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Tips for Surviving the Edinburgh Fringe Festival - Updated

By an Artist, for Artists


Edinburgh Festival is just over a month away. Over the years, it has evolved from a month of experimentation and joy into the unfortunate exam season for performers due to extreme financial pressures and industry expectations. The pressure to preview over 50+ times before August, to have PR and be in every 'Top 10' List, to create a poster that suggests you're on your own personal Taylor Swift 'Eras' tour, and to craft a show that isn't just good but the hit show of the Fringe, can be overwhelming.


This pressure can lead to sleepless nights, endless comparisons to other comedians, worries about show readiness, and fears of being exposed as a fraud.


I have seen the fringe from all angles and I have experienced almost every human emotion within that beautiful pungent city.


Thus, based on the conversations I have had with newer acts recently on the circuit, I have decided to write a list of tips that I wish someone had said to me when I first started performing my own solo work at the Fringe.





  • THE FRINGE IS ITS OWN ECOSYSTEM. What happens in fringe exists only within THAT fringe. Don’t panic if you have a meltdown, snog everyone, scrap your show, rewrite your show midway through, decide you hate your show, think you have fallen in love with a performer from the Underbelly Circus Tent. That is okay. It is only a month. Everyone goes a little insane. It will be forgotten before you know it, and by November everyone is already thinking about the next one.


  • YOU AREN'T REALLY IN LOVE WITH THAT CONTORTIONIST. You are just tired and he was nice to you.

  • CELEBRATE YOUR PARTICIPATION: You are taking part in the biggest arts festival IN THE WORLD. That is amazing. Be proud of yourself and enjoy it. Very few people get the opportunity. Enjoy meeting artists from around the world, extend your social group so you dont just hang out with acts you already know.


  • A SUCCESSFUL FRINGE IS DECIDED BY YOU AND THE TERMS YOU SET FOR YOURSELF.  If you are happy with the improvements you are making, you are proud of your material, you enjoy your show and you are enjoying your audiences - then you are having a good Edinburgh. That is a successful fringe festival.


  • YOU DON'T NEED TO INVITE REVIEWERS UNLESS YOU WANT THEM TO COME.


  • THE CAT CAFE IS OVERRATED.


  • DON'T WORRY IF IT'S NOT FINISHED BY THE FIRST DAY OF THE FESTIVAL.. Each show is the sibling to the show before. They aren’t clones. Sure they have the same DNA but they will all come out differently. The material will be the same, but the delivery will be different - same as the audience each night is. Learning this makes your analysis and love for each individual gig easier. If you are not enjoying the show…. Here is a secret…. You can change it throughout the month. It’s not concrete the moment the first night opens.

  • REVIEWERS ARE HUMAN AND SOMETIMES THEY MISS THE POINT. Remember they aren't in the most conducive space to watch a show calmly as they are being sent to see about 10 shows in a day, back to back, without any actual moment to sit down and process them all . If they didn’t get your show try not to let it destroy you, they probably weren't able to concentrate properly because they were fixated on the contortionst who smiled at them earlier.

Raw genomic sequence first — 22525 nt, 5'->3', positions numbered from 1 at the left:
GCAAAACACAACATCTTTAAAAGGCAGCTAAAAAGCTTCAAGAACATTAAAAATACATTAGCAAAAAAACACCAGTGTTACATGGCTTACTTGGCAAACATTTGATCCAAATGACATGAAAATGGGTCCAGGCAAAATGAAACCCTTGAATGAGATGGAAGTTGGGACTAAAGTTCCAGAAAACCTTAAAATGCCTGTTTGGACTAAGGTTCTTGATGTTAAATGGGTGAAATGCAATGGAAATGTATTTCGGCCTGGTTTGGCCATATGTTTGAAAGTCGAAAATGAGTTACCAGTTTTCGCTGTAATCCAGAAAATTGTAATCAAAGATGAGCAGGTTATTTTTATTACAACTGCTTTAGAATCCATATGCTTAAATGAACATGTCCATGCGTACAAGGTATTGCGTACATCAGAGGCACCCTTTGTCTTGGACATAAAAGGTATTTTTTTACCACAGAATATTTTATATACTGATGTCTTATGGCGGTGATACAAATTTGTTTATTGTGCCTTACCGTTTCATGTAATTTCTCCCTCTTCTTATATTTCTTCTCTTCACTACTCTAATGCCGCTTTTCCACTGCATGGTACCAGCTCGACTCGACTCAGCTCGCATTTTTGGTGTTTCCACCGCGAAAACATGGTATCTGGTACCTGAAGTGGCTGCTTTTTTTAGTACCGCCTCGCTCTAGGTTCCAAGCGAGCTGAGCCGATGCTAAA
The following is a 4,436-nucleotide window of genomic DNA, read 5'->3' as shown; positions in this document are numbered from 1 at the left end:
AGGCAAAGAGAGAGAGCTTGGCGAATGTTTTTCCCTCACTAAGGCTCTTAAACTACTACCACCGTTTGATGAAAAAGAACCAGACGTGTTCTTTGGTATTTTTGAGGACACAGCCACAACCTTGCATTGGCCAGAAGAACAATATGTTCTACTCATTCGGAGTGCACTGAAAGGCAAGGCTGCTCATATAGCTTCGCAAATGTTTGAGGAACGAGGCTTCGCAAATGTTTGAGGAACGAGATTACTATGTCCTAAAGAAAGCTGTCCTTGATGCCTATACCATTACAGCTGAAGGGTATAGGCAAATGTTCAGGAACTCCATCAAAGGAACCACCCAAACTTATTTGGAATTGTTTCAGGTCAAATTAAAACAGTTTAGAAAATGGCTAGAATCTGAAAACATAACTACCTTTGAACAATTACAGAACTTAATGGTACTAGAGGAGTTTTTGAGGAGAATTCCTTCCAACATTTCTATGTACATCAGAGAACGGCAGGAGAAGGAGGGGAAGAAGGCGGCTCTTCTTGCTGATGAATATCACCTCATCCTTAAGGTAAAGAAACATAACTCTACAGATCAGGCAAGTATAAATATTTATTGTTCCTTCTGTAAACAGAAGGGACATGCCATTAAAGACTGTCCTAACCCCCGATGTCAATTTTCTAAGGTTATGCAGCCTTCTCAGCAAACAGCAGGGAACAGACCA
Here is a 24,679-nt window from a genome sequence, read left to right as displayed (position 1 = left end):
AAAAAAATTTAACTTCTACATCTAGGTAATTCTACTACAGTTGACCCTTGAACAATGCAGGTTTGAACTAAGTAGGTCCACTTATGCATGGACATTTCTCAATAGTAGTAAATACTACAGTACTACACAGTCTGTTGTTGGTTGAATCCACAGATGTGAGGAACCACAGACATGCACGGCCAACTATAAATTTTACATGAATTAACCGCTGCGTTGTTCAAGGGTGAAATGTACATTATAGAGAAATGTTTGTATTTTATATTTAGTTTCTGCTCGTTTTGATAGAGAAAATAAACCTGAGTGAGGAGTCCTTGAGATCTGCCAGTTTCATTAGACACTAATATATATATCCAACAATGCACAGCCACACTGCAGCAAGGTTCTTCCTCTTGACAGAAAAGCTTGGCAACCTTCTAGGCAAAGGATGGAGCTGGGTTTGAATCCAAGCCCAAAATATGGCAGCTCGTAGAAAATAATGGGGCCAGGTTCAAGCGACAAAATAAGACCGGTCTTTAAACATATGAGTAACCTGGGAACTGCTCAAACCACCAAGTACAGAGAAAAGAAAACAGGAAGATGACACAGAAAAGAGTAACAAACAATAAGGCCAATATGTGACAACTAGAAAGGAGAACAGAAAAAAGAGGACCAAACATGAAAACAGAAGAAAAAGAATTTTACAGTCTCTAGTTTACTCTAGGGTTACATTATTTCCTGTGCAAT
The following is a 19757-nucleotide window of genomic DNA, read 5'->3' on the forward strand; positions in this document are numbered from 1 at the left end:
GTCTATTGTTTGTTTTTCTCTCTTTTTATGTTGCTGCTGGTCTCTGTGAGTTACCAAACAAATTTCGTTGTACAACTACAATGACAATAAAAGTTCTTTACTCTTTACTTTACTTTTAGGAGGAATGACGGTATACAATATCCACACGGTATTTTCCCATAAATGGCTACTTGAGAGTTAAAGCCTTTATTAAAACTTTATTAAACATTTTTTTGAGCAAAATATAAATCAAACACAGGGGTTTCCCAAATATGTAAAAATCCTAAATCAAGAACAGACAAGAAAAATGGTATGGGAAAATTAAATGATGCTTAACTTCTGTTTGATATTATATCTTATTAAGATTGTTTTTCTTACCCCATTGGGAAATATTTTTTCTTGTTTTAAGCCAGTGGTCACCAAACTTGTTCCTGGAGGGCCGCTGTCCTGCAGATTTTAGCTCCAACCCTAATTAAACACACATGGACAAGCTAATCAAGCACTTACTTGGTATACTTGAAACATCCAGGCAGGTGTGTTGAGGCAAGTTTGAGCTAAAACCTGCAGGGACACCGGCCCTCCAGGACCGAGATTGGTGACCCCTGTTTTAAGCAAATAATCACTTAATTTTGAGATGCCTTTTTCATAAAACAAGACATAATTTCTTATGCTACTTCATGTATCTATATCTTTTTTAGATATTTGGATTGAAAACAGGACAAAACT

• STALIN WAS A THEATRE REVIEWER so they can't all know what they are talking about.

  • DECIDE IF YOU VALUE THE REVIEWERS OPINION before you get elated or depressed at what they have written.

  • GET ON WITH IT. You get a ONE STAR review. Okay. Cool. Get cross. That’s okay. It happens. You gonna quit comedy now? No? Okay, well then have a cup of tea and carry on. This won’t be the last bad review you get and why should it? You are experimenting with your craft. You are going to continue to get better and take risks. You are not for everybody. Who is? Who wants to please everybody? You know who? Soup. Who wants to be compared to soup? Nobody. So stop having a tantrum. It is a bad review. Flopping is part of the process. Wear the bruises of the fringe with pride. We have all been there. It will only make you stronger. Crucially, can you learn something from it?

  • STOP SHAMING THREE STARS. 3 stars does not mean it is a bad show. It means it is a good show.   Drop your pride for a second and be honest with yourself. Is your show genuinely the best show you can make and is this show what you consider to be one of the best shows at the fringe? It is totally cool if it is not - no one is asking you to 'be the best'. Do not put unobtainable pressure on yourself.  This is part of the process of fringe and understanding who we are as performers. I am not gonna say ‘don’t read reviews’ because I understand the sadistic pleasure in it, but remember that unless Chortle is funding your lifestyle, paying for your accommodation and covering your living costs it really does not matter what Stevie B thinks of you. It can be helpful but it doesn’t make or break your fringe.


  • DON'T GET ANGRY at the audience for not giving you the reaction you decided before hand you deserved to get. It is everyones right to take a risk, to see a show they wouldn’t normally see, and realise, halfway through it, that it’s not for them. Unless they are actively trying to destroy your show - don’t punish them for their body language and facial expressions.